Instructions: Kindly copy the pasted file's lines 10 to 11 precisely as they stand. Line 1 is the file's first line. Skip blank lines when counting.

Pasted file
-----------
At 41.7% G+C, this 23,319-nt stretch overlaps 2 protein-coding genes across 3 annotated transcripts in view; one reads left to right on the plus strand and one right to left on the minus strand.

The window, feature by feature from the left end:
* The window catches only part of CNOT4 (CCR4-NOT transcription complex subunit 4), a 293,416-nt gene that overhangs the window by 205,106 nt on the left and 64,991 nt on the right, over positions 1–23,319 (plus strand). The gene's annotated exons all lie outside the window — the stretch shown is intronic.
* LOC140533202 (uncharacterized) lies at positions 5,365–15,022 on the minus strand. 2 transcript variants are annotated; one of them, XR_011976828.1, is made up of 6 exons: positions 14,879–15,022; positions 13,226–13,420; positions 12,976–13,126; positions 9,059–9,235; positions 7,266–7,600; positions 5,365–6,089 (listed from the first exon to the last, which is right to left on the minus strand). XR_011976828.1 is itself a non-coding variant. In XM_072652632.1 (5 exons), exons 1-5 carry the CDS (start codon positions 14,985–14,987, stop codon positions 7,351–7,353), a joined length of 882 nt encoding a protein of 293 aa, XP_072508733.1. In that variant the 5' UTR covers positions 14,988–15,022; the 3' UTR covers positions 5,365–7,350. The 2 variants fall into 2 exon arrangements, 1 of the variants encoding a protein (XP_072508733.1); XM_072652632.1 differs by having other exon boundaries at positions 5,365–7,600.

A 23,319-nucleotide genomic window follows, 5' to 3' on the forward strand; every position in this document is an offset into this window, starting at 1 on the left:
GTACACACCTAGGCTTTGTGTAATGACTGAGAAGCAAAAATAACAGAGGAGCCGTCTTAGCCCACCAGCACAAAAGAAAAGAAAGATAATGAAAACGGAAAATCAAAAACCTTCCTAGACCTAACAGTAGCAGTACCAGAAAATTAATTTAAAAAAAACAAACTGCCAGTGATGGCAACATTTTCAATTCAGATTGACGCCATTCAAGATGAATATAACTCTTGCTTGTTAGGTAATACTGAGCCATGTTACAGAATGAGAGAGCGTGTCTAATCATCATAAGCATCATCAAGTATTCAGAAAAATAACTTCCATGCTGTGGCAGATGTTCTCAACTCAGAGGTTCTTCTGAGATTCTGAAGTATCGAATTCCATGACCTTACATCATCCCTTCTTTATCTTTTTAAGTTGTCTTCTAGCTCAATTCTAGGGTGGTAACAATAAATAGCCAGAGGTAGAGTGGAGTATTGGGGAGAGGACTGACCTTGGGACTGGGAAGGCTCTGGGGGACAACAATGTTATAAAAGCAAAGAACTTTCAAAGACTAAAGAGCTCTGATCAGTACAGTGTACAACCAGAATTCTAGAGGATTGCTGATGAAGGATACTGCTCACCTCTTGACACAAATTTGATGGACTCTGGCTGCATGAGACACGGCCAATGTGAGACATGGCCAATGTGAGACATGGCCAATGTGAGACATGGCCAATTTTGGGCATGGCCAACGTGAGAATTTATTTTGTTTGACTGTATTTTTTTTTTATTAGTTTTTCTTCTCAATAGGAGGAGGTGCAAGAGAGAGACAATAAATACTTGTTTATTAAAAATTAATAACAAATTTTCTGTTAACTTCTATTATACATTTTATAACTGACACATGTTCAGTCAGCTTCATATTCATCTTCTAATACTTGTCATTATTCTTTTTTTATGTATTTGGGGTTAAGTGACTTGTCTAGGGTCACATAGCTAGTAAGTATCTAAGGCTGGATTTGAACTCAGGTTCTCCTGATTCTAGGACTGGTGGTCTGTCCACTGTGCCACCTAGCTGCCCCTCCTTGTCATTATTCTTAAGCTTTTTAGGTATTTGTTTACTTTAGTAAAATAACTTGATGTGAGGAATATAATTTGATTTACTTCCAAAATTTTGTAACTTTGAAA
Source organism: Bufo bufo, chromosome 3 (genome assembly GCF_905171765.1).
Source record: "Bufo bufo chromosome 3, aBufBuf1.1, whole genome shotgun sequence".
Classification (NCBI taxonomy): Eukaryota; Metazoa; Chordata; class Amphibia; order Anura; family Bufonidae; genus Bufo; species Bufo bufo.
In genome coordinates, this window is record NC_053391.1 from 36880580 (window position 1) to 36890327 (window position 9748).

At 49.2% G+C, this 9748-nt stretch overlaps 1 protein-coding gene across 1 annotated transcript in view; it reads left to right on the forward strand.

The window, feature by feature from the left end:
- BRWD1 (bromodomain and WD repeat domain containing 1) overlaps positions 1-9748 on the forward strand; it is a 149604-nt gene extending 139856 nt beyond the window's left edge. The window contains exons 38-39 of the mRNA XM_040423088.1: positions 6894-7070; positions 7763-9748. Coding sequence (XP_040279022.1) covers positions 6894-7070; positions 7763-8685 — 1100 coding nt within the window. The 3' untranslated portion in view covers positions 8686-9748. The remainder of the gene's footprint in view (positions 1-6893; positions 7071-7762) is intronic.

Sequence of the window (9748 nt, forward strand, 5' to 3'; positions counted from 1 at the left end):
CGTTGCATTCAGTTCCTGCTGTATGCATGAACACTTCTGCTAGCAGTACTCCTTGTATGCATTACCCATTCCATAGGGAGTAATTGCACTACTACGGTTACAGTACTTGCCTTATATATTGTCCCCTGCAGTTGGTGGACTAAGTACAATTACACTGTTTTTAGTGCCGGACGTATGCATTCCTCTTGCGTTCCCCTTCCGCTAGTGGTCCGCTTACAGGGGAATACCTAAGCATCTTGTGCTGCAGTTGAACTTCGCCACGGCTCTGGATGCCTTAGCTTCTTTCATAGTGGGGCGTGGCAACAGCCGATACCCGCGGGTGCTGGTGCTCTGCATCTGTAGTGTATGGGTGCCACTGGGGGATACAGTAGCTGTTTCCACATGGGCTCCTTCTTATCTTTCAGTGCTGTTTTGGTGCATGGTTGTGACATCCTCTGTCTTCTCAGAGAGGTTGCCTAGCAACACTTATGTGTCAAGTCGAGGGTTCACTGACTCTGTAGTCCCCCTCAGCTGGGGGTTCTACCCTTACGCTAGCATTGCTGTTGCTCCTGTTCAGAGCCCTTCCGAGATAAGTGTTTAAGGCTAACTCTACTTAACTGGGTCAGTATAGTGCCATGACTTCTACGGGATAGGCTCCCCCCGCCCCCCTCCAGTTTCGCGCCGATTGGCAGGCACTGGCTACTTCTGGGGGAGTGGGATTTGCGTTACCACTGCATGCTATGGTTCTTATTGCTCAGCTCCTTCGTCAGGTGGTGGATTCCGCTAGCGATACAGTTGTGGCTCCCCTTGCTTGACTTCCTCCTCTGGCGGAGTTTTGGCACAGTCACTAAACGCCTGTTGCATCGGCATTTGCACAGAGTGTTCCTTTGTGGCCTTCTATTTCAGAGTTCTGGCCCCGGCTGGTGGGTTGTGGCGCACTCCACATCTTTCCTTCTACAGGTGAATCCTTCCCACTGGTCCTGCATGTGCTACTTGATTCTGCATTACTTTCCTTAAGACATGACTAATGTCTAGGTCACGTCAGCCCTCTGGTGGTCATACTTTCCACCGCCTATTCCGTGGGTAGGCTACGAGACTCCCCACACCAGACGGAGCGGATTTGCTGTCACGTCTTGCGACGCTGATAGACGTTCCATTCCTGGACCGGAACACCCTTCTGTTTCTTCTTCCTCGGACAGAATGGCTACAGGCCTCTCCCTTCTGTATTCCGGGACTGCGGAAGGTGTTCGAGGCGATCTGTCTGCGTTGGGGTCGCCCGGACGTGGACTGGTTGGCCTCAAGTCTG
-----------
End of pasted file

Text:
In genome coordinates, this window is record NC_053391.1 from 36880580 (window position 1) to 36890327 (window position 9748).

At 49.2% G+C, this 9748-nt stretch overlaps 1 protein-coding gene across 1 annotated transcript in view; it reads left to right on the forward strand.